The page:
Wednesday, October 26, 2011
My participation in and dedication to OccupyPhiladelphia (OP) comes from a deep moral association with many of the political and social justice concerns raised by occupy participants. I participated in the anti-war movement of 1960s, and I have for several decades worked for gay rights and progressive political causes, so I am a veteran of the disappointments that remain in the wake of these movements. However, these movements were/are highly ethical and I have no regrets about my own personal participation in any of them. I feel the same way about OP. The hours that I spend at OP on Dilworth Plaza recharge my soul and renew my hope for a better, more just world. Is the deck stacked against us? Probably so. Nevertheless, I have a strong affinity for the people at OP. I need to stand with them no matter the final outcome. Our perceived lack of a set of concrete demands actually appeals to me philosophically, as the context of the occupy movement has an overarching goal of economic and social justice. We are free to embrace any and all specific changes that are consistent with this overall goal. And while America might be able to smother us, history suggests that we should be able to at least alter the conversation and move it in the correct direction, as did social justice movements of the past such as the progressive movement, organized labor, and the civil rights movement. I remain optimistic that occupy movements can have a positive effect on our country. These youth-driven occupations are bottom up cries from the soul of our country for justice and for the future of America from some of our brightest and most ethical young people, and they may, in fact, represent our last and best hope. At the moment, the alternative seems to be a descent into corporate funded Tea Party fascism epitomized by any of the candidates running for president. Unfortunately, this includes the current occupant of the White House, who is totally beholding to Wall Street, the military and corporate America.
Our Fire Island friend Tom Holden died earlier this month. Tom had a good, long life, only succumbing to kidney failure at 87. We met Tom and his husband Michael back around 1999. Tom was an avid gardener. He loved flowers and he was an accomplished master at Ikebana, the art of Japanese style flower arranging. When I expressed an interest in learning Ikebana, Tom lent me Ikebana books and gave me tips. We saw Tom and Michael often back in the early part of the last decade when Tom was younger and still healthy. We would have dinner together at our respective homes on Fire Island. Often, Tom would say thank you by giving us a hand painted sea shell like the one one in the photo. Tom was a gentle person. We will miss his beautiful flower arrangements and pleasant disposition.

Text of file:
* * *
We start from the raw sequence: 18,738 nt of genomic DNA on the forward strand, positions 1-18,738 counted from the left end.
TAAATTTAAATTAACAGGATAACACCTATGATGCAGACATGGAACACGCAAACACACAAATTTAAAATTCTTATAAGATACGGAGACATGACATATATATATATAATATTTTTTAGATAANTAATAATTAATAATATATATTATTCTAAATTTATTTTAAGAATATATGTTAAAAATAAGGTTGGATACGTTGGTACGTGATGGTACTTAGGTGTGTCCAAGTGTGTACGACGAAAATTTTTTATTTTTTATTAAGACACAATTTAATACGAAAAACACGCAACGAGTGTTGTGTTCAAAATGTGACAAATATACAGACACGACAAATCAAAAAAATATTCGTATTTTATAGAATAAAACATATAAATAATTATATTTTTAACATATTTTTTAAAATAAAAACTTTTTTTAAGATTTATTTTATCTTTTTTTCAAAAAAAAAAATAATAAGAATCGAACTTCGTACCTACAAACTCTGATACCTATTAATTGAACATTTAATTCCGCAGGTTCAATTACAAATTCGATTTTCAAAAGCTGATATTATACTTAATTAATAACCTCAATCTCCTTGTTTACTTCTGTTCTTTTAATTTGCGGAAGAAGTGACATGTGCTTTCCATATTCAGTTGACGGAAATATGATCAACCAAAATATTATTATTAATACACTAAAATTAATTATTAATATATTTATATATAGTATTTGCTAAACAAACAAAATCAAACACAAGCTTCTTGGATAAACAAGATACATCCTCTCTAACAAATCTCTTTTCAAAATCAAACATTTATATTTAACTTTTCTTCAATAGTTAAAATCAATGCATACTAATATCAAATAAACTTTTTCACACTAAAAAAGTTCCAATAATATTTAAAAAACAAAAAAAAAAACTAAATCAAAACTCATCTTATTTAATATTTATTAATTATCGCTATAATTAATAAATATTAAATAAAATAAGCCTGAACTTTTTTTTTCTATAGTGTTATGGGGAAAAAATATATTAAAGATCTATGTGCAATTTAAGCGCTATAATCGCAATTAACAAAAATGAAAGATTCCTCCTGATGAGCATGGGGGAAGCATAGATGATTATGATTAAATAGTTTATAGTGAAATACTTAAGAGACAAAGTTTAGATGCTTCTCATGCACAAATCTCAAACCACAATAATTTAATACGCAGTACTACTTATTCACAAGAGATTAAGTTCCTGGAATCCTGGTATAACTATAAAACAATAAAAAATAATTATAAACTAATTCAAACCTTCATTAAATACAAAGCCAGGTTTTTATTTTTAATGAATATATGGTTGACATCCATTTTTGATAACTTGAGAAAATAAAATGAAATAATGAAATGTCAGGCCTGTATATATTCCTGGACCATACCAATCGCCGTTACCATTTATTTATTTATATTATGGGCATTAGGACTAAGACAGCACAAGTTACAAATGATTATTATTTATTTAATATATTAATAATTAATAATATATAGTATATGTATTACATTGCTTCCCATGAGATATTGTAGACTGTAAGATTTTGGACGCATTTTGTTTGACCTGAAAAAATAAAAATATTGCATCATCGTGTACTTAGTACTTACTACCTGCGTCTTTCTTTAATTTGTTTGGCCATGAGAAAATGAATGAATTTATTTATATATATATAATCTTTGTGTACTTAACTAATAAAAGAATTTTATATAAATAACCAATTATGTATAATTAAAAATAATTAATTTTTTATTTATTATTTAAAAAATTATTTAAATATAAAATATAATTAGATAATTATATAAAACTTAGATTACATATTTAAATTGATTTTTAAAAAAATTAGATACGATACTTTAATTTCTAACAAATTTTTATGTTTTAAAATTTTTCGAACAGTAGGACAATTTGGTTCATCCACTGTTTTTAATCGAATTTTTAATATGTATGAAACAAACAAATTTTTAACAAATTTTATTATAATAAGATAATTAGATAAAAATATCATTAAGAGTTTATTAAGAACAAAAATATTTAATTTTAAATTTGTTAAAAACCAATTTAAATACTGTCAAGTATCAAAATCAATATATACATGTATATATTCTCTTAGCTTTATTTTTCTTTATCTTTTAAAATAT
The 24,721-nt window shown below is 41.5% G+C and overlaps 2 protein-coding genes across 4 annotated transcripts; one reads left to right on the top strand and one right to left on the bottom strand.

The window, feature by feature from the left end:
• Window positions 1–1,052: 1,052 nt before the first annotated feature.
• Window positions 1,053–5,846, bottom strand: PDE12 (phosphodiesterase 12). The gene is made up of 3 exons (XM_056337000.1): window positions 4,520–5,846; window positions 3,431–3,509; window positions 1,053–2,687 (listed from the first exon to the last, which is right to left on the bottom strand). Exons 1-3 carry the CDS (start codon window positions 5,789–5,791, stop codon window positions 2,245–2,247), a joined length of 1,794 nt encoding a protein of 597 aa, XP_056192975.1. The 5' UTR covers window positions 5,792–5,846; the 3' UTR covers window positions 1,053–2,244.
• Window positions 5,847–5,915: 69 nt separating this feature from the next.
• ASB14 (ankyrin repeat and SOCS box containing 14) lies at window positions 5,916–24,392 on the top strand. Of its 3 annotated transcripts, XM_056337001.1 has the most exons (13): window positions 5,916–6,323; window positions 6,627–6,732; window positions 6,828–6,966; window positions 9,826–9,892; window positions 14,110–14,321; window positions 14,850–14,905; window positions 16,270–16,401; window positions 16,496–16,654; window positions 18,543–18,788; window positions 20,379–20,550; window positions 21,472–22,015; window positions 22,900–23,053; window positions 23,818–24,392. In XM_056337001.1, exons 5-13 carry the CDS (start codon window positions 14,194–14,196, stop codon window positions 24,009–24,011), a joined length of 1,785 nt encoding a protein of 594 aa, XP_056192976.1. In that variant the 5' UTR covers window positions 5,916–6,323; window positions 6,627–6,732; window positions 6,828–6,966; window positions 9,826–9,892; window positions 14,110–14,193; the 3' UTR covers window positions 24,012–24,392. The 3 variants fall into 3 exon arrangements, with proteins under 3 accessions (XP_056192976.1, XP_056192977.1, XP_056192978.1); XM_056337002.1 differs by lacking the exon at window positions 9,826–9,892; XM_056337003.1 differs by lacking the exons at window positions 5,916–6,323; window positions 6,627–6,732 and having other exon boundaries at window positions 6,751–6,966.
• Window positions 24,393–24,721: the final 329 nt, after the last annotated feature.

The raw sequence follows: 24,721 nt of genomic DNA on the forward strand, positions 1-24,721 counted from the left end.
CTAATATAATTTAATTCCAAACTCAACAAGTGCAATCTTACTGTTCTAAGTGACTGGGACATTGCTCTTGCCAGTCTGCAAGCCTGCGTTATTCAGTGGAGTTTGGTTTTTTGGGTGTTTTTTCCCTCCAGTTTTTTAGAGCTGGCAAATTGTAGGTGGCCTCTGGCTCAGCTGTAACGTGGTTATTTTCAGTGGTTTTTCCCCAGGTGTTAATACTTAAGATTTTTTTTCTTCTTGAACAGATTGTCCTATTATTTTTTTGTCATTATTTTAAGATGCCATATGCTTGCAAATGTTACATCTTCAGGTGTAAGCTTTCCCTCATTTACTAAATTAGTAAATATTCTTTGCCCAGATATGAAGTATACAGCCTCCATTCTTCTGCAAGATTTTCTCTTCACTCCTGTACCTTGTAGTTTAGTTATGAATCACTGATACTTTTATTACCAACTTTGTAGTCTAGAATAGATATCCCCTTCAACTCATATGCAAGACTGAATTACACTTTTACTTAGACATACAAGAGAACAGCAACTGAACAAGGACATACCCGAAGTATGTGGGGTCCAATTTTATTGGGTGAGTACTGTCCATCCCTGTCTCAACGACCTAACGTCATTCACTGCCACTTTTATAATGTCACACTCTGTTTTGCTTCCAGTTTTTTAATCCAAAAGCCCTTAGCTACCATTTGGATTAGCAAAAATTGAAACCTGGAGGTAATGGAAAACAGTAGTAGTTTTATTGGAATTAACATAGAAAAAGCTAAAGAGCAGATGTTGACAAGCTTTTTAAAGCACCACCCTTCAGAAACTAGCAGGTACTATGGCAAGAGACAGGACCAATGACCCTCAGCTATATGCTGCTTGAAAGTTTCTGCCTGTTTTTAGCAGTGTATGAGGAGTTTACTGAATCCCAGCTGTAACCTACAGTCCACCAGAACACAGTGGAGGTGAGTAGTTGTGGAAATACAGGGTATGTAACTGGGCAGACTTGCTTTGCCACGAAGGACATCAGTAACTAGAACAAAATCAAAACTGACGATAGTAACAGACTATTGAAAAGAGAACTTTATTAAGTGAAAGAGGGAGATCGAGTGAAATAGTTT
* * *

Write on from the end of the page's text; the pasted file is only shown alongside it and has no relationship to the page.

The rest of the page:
Photos: On Sunday, we enjoyed music and poetry at OccupyPhiladelphia festival.
Last night, the OccupyPhiladelphia general assembly ("GA") approved a letter draftet in response to the City of Philadelphia's letter listing safety and sanitation concerns. OccupyPhiladelphia (OP) hopes to continue constructive communication with the city. OP works like a direct democracy, where anyone can attend the GA, ask questions, speak, and offer amendments to proposals. OccupyPhiladelphia is also firmly committed to non-violence. Hopefully, this will enable OP to avoid violent confrontations with police such as those that happened overnight in Atlanta and Oakland. The Oakland situation in particular, should concern all of us. Why are the police using tear gas and other weapons against peaceful demonstrators exercising their constitutional right to assemble?